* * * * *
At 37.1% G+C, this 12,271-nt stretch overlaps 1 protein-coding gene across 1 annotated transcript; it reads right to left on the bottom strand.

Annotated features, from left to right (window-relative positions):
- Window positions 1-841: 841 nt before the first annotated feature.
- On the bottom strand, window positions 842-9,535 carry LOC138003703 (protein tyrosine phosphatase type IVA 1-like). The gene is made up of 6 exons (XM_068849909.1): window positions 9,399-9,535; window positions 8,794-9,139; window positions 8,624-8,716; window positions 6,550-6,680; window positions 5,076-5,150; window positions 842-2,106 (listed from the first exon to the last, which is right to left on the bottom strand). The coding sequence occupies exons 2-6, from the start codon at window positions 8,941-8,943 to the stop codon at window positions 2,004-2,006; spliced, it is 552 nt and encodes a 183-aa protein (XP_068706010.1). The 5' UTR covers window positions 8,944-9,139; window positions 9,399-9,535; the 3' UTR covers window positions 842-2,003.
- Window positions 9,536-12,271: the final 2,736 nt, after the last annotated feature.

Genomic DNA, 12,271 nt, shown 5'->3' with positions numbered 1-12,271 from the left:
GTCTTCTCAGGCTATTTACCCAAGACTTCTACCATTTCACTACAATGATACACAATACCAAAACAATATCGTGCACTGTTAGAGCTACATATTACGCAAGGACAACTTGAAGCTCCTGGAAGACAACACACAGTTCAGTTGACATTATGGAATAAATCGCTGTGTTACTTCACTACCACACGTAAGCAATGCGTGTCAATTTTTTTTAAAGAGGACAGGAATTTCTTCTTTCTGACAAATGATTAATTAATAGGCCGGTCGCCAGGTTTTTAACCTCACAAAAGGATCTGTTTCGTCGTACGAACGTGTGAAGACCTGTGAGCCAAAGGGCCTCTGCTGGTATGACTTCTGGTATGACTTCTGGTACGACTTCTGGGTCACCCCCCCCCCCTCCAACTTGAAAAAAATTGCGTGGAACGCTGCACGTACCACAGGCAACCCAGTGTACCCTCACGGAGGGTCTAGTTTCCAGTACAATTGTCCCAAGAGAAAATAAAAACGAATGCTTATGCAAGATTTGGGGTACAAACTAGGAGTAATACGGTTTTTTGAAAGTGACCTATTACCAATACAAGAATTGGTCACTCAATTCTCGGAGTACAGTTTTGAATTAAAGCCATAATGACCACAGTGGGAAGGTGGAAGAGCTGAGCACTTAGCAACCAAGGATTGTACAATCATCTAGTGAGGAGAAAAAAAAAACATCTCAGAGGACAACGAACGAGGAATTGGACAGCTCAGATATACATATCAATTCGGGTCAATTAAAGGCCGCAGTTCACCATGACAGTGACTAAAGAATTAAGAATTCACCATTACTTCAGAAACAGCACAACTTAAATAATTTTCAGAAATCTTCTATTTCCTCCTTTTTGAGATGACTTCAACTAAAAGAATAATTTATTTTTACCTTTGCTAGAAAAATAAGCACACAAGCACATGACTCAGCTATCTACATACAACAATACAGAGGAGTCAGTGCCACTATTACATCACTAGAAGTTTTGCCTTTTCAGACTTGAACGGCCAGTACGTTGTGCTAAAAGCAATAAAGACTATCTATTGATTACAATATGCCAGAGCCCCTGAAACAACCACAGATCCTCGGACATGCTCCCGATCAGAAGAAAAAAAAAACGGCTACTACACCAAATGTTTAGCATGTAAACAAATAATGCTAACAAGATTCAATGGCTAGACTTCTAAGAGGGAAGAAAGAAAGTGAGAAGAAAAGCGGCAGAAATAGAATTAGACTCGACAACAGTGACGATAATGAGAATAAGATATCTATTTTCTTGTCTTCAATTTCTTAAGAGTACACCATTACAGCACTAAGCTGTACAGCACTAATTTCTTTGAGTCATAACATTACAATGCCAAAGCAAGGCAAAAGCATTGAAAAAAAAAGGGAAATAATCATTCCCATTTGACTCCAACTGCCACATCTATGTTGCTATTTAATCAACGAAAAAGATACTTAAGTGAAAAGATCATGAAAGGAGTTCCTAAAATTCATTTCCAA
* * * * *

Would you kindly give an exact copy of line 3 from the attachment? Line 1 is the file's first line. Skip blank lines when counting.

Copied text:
- Window positions 1-841: 841 nt before the first annotated feature.